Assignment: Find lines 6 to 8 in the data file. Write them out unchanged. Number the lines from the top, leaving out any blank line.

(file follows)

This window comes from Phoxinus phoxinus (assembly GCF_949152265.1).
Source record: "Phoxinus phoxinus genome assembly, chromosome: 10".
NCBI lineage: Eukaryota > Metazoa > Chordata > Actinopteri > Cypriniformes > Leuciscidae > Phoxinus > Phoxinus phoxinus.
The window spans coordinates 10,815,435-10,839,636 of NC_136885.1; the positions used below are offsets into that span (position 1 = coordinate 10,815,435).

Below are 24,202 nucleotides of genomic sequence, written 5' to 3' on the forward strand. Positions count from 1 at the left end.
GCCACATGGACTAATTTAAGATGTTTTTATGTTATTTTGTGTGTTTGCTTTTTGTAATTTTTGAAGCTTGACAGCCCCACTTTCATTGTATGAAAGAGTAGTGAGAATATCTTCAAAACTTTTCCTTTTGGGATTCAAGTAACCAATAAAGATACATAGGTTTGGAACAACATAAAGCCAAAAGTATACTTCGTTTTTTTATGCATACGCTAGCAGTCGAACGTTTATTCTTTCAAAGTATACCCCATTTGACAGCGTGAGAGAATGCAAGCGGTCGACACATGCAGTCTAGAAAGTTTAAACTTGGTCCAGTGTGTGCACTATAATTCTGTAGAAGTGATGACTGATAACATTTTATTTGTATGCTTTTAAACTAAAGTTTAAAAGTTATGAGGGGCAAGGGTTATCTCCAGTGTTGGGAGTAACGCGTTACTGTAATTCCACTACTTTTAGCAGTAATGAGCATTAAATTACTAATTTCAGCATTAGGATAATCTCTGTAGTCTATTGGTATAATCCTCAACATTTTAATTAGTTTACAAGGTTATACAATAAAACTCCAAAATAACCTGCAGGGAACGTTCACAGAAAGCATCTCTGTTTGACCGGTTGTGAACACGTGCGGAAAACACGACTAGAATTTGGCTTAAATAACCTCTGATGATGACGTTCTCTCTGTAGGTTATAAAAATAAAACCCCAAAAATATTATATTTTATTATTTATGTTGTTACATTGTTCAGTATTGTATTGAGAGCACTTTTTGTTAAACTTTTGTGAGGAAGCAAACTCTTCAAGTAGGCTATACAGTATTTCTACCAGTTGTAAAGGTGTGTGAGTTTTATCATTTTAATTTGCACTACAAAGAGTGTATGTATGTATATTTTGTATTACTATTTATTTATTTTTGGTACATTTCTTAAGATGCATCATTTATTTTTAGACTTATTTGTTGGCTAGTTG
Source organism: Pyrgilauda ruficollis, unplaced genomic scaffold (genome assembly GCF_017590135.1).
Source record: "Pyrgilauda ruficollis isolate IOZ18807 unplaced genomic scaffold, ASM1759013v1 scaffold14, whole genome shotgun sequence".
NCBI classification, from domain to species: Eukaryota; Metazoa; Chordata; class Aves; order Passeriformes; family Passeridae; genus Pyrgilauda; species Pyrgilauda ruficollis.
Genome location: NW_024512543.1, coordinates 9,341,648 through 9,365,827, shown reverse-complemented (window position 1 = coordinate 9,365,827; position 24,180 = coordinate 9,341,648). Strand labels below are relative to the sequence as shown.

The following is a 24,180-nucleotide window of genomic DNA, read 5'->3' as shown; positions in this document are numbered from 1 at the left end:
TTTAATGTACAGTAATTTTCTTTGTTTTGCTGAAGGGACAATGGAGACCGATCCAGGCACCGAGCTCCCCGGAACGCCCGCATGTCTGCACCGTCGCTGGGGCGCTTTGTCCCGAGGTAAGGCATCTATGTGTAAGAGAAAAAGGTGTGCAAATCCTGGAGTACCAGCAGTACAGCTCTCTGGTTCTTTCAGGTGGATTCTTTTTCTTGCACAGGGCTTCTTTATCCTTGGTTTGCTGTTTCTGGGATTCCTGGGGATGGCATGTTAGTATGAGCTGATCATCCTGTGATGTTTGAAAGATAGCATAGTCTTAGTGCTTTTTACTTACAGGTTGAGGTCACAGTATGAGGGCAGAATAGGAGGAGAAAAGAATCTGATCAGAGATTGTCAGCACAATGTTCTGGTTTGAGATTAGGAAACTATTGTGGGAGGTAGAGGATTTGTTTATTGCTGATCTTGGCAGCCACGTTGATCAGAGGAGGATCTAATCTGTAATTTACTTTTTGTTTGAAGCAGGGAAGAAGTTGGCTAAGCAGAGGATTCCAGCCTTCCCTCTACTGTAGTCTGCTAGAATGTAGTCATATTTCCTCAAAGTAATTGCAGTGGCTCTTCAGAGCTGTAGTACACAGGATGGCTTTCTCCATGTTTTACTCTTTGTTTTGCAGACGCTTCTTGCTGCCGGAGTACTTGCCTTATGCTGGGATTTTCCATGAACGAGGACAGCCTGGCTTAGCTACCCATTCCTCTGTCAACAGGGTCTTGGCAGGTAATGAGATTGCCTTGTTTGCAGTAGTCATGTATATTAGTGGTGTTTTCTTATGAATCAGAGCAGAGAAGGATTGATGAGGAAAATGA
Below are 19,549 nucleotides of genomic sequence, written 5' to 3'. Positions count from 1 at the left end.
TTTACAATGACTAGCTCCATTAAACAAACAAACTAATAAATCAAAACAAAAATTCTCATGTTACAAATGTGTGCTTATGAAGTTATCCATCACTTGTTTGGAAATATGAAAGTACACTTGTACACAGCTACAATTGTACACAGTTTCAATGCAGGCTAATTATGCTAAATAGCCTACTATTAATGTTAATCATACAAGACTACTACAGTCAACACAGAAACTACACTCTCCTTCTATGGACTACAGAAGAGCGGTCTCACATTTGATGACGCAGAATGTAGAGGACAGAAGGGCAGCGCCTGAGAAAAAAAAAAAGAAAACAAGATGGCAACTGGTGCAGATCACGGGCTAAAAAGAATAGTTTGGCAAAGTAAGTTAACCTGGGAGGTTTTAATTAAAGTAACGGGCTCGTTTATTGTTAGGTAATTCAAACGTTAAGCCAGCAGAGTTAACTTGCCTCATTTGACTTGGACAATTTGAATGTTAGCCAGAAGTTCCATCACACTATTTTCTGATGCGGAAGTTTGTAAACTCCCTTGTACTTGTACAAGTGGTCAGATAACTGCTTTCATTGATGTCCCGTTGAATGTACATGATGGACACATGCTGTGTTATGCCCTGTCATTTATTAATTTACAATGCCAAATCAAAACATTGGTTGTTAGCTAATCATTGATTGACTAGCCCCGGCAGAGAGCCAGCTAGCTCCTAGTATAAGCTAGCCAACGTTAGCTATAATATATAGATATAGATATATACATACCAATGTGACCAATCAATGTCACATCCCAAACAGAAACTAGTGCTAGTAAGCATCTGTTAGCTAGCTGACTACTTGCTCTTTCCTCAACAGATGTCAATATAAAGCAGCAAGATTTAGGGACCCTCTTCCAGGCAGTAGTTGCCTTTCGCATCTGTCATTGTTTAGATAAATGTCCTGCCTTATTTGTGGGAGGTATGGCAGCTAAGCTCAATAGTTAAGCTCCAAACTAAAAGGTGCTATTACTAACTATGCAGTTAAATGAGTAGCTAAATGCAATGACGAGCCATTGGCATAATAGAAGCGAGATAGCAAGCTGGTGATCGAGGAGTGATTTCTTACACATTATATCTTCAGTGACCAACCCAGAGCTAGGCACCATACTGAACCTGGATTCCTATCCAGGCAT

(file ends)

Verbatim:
GCCACATGGACTAATTTAAGATGTTTTTATGTTATTTTGTGTGTTTGCTTTTTGTAATTTTTGAAGCTTGACAGCCCCACTTTCATTGTATGAAAGAGTAGTGAGAATATCTTCAAAACTTTTCCTTTTGGGATTCAAGTAACCAATAAAGATACATAGGTTTGGAACAACATAAAGCCAAAAGTATACTTCGTTTTTTTATGCATACGCTAGCAGTCGAACGTTTATTCTTTCAAAGTATACCCCATTTGACAGCGTGAGAGAATGCAAGCGGTCGACACATGCAGTCTAGAAAGTTTAAACTTGGTCCAGTGTGTGCACTATAATTCTGTAGAAGTGATGACTGATAACATTTTATTTGTATGCTTTTAAACTAAAGTTTAAAAGTTATGAGGGGCAAGGGTTATCTCCAGTGTTGGGAGTAACGCGTTACTGTAATTCCACTACTTTTAGCAGTAATGAGCATTAAATTACTAATTTCAGCATTAGGATAATCTCTGTAGTCTATTGGTATAATCCTCAACATTTTAATTAGTTTACAAGGTTATACAATAAAACTCCAAAATAACCTGCAGGGAACGTTCACAGAAAGCATCTCTGTTTGACCGGTTGTGAACACGTGCGGAAAACACGACTAGAATTTGGCTTAAATAACCTCTGATGATGACGTTCTCTCTGTAGGTTATAAAAATAAAACCCCAAAAATATTATATTTTATTATTTATGTTGTTACATTGTTCAGTATTGTATTGAGAGCACTTTTTGTTAAACTTTTGTGAGGAAGCAAACTCTTCAAGTAGGCTATACAGTATTTCTACCAGTTGTAAAGGTGTGTGAGTTTTATCATTTTAATTTGCACTACAAAGAGTGTATGTATGTATATTTTGTATTACTATTTATTTATTTTTGGTACATTTCTTAAGATGCATCATTTATTTTTAGACTTATTTGTTGGCTAGTTG
Source organism: Pyrgilauda ruficollis, unplaced genomic scaffold (genome assembly GCF_017590135.1).
Source record: "Pyrgilauda ruficollis isolate IOZ18807 unplaced genomic scaffold, ASM1759013v1 scaffold14, whole genome shotgun sequence".